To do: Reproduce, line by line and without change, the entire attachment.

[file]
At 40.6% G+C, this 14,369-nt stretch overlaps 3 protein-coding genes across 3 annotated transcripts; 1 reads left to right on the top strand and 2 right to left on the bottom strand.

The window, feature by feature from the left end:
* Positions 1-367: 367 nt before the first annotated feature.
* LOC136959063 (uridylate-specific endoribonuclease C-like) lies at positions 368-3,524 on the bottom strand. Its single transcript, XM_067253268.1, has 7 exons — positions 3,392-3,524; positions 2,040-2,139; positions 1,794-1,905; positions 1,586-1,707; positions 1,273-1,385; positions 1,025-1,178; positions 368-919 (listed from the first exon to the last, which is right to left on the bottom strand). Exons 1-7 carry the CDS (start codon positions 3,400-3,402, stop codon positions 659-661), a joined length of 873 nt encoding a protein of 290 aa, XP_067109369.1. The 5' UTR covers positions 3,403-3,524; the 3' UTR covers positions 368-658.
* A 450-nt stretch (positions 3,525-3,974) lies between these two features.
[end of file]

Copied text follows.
At 40.6% G+C, this 14,369-nt stretch overlaps 3 protein-coding genes across 3 annotated transcripts; 1 reads left to right on the top strand and 2 right to left on the bottom strand.

The window, feature by feature from the left end:
* Positions 1-367: 367 nt before the first annotated feature.
* LOC136959063 (uridylate-specific endoribonuclease C-like) lies at positions 368-3,524 on the bottom strand. Its single transcript, XM_067253268.1, has 7 exons — positions 3,392-3,524; positions 2,040-2,139; positions 1,794-1,905; positions 1,586-1,707; positions 1,273-1,385; positions 1,025-1,178; positions 368-919 (listed from the first exon to the last, which is right to left on the bottom strand). Exons 1-7 carry the CDS (start codon positions 3,400-3,402, stop codon positions 659-661), a joined length of 873 nt encoding a protein of 290 aa, XP_067109369.1. The 5' UTR covers positions 3,403-3,524; the 3' UTR covers positions 368-658.
* A 450-nt stretch (positions 3,525-3,974) lies between these two features.